After a few years abroad, I had an offer to go back to my native country, Brazil, to do some PE work. That wasn’t so long ago: the European economy was already showing signs of deceleration (oh, how I love those market-related euphemisms!). Actually, shit was hitting the fan real hard in our London-based businesses.
It seemed to me like a sound plan: accepting an offer to work for a solid international firm, doing high-impact/high-visibility work, and best of all, in a country I was really looking forward to go back to. Some have asked me whether São Paulo is an urban paradise, overflowing with money, raving nightclubs and awesome women. Well, sorta. Let’s get to it.
São Paulo, Brazil:
The first thing to realize is that working in São Paulo means working for a Brazilian business, even if it’s a sub of a global bank. São Paulo may aspire to become the “Latin American New York”, but currently it is a Brazilian hub at best. And you may have heard of all the World Bank rankings, such as “doing business in”, and “paying taxes in”. Skim through those and you will realize that Brazil is a nightmare place in terms of getting things done. Bureaucracy is among the worst in the world, and the tax system is incomprehensible. What about more mundane things like street safety and traffic? Definitely not for the faint-hearted.
Furthermore, the work culture doesn’t help those who come from abroad. Despite the fact that people are very friendly and inclusive towards foreigners, the vast majority of business is still conducted in Portuguese, and there is little to be done in São Paulo if you don’t speak the language, even at C-officer levels. Spanish is only helpful if you’re so good with languages that you can transition to Portuguese, or at least high-level “Portuñol”, in a few months.
So it’s “forget about it unless you’re Brazilian”? Definitely not. First, because when you take some time to think about cultural proximity, you quickly realize that B is the only BRIC that actually shares an alphabet with the majority of the financial world. Whatever it is you want to sell, from Q-tips to a follow-on equity offering, doing it in Brazil isn’t that much different from doing it in the US. Brazilians are somewhat Portuguese in their manners, habits and lifestyle. And yes, that means they don’t work as much as their US counterparties.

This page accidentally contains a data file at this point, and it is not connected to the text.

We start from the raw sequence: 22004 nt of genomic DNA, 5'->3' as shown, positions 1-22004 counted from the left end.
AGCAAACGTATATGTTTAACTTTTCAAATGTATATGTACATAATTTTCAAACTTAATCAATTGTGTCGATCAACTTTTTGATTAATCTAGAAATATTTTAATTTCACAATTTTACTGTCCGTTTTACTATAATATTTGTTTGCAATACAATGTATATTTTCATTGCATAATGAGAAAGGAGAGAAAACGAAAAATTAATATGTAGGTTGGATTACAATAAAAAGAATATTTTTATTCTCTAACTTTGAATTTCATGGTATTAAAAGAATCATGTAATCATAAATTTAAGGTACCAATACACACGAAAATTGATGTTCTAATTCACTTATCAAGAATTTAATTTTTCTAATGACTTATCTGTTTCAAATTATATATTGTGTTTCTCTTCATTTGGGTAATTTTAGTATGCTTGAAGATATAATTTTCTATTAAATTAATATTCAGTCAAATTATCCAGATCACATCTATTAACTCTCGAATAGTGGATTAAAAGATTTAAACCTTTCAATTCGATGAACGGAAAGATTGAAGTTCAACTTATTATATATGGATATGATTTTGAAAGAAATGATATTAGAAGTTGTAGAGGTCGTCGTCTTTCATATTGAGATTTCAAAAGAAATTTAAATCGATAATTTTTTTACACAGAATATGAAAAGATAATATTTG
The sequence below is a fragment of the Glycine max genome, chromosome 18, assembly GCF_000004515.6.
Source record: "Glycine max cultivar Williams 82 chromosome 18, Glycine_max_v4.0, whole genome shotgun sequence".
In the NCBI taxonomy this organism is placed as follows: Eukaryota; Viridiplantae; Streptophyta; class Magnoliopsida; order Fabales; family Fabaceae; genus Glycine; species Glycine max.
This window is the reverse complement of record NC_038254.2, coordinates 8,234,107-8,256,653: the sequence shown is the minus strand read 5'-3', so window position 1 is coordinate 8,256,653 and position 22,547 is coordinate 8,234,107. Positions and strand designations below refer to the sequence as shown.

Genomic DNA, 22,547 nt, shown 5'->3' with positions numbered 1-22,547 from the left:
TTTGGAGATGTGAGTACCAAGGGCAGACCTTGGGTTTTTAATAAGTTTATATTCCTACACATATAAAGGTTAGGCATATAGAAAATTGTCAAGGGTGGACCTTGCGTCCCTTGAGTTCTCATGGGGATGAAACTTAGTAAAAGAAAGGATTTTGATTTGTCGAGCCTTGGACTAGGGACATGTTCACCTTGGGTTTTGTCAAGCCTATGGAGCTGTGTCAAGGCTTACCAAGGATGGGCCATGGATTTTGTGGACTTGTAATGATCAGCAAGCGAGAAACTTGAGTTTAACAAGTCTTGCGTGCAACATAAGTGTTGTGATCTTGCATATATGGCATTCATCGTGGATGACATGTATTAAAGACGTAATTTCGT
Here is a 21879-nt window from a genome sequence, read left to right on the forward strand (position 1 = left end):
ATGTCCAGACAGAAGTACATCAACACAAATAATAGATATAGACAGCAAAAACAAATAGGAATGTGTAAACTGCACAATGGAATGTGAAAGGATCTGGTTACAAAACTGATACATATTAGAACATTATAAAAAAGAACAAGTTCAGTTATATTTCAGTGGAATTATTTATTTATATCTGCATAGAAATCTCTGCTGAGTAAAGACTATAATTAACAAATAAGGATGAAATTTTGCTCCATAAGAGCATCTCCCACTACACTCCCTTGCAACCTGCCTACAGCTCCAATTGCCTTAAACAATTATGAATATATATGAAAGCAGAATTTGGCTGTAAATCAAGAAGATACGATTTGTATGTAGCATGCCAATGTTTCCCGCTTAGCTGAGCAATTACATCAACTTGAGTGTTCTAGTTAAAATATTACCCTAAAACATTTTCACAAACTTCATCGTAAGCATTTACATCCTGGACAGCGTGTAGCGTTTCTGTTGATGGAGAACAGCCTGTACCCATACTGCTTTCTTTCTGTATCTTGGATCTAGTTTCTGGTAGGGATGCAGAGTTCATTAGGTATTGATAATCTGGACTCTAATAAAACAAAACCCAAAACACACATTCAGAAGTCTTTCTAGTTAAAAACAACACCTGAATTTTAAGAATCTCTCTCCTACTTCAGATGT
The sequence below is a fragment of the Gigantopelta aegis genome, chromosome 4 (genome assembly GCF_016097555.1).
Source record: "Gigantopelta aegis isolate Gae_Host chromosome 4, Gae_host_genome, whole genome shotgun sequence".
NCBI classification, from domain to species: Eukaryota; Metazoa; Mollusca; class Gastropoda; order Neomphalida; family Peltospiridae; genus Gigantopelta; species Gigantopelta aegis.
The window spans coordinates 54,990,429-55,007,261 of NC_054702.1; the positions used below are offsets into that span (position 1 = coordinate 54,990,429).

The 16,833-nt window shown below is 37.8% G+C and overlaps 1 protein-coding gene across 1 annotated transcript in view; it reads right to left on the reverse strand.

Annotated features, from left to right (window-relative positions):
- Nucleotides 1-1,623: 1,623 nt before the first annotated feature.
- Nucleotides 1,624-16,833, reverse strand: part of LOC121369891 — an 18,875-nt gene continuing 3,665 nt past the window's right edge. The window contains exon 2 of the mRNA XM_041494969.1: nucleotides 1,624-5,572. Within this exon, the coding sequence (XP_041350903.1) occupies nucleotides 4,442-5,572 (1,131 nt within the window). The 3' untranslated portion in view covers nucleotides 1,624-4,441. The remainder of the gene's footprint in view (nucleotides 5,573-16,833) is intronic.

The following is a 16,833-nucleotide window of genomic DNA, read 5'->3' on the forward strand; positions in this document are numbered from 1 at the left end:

What does that all add up to? Well, I mentioned how hard it is to make it in New York, given the competition. But talent that would be rated average in NY or London, goes a long way in São Paulo. So, if you are really adaptable, are not scared of being robbed here and there sometimes, speak decent Portuguese, and perhaps most importantly, don’t mind spending a few years networking yourself into a new society, don’t think twice. São Paulo is a great option to get some international experience in a region that will probably experience higher growth and provide its financial elite with real opportunities of making it big and fast.
Oh, yes, I almost forgot the whole women/fun part. Everything you hear is true. Brazilian women are truly amazing, and São Paulo attracts - mainly through its fashion and media businesses - some of the most amazing specimens in the entire country. You may have heard it also, but in case you haven't: Brazilians have a long-standing reputation of knowing how to throw a party. Cool clubs and bars are everywhere, and if all else fails, Rio is only a 40 minute flight away!
So, how does São Paulo sound to you?
Note: It's not my intention to make this a travel guide, so I've intentionally left a bunch of stuff out. Make sure you post your questions about food, music, travel, and anything else in the comments!